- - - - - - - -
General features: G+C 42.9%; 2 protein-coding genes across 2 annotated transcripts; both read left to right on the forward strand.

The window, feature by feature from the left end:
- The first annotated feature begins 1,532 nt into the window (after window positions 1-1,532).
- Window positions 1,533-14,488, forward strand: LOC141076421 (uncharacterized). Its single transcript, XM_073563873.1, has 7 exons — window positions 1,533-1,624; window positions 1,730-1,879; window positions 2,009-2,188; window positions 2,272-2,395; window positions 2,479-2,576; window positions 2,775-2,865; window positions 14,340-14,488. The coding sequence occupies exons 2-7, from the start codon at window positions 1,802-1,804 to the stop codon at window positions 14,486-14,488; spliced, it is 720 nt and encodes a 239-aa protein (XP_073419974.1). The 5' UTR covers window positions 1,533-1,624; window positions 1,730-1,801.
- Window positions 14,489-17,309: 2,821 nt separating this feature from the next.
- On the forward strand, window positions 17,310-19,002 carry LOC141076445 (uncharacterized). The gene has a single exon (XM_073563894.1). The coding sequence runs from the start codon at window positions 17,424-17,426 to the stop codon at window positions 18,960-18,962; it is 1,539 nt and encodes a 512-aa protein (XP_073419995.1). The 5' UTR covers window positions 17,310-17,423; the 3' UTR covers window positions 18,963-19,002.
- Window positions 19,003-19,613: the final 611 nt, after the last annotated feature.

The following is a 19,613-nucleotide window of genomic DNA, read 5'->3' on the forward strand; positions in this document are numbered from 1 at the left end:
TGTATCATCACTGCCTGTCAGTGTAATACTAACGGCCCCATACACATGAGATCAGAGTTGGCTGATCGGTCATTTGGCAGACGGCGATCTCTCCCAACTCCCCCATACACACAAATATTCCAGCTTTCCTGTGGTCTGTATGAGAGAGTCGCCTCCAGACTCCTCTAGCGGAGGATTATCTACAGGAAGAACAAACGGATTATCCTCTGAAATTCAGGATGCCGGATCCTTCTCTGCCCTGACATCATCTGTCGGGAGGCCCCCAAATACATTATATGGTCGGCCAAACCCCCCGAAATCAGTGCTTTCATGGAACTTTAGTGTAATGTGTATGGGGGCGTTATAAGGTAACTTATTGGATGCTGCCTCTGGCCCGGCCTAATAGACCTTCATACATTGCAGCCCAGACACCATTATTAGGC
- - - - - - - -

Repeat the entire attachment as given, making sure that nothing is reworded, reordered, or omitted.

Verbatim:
General features: G+C 42.9%; 2 protein-coding genes across 2 annotated transcripts; both read left to right on the forward strand.

The window, feature by feature from the left end:
- The first annotated feature begins 1,532 nt into the window (after window positions 1-1,532).
- Window positions 1,533-14,488, forward strand: LOC141076421 (uncharacterized). Its single transcript, XM_073563873.1, has 7 exons — window positions 1,533-1,624; window positions 1,730-1,879; window positions 2,009-2,188; window positions 2,272-2,395; window positions 2,479-2,576; window positions 2,775-2,865; window positions 14,340-14,488. The coding sequence occupies exons 2-7, from the start codon at window positions 1,802-1,804 to the stop codon at window positions 14,486-14,488; spliced, it is 720 nt and encodes a 239-aa protein (XP_073419974.1). The 5' UTR covers window positions 1,533-1,624; window positions 1,730-1,801.
- Window positions 14,489-17,309: 2,821 nt separating this feature from the next.
- On the forward strand, window positions 17,310-19,002 carry LOC141076445 (uncharacterized). The gene has a single exon (XM_073563894.1). The coding sequence runs from the start codon at window positions 17,424-17,426 to the stop codon at window positions 18,960-18,962; it is 1,539 nt and encodes a 512-aa protein (XP_073419995.1). The 5' UTR covers window positions 17,310-17,423; the 3' UTR covers window positions 18,963-19,002.
- Window positions 19,003-19,613: the final 611 nt, after the last annotated feature.

The following is a 19,613-nucleotide window of genomic DNA, read 5'->3' on the forward strand; positions in this document are numbered from 1 at the left end:
TGTATCATCACTGCCTGTCAGTGTAATACTAACGGCCCCATACACATGAGATCAGAGTTGGCTGATCGGTCATTTGGCAGACGGCGATCTCTCCCAACTCCCCCATACACACAAATATTCCAGCTTTCCTGTGGTCTGTATGAGAGAGTCGCCTCCAGACTCCTCTAGCGGAGGATTATCTACAGGAAGAACAAACGGATTATCCTCTGAAATTCAGGATGCCGGATCCTTCTCTGCCCTGACATCATCTGTCGGGAGGCCCCCAAATACATTATATGGTCGGCCAAACCCCCCGAAATCAGTGCTTTCATGGAACTTTAGTGTAATGTGTATGGGGGCGTTATAAGGTAACTTATTGGATGCTGCCTCTGGCCCGGCCTAATAGACCTTCATACATTGCAGCCCAGACACCATTATTAGGC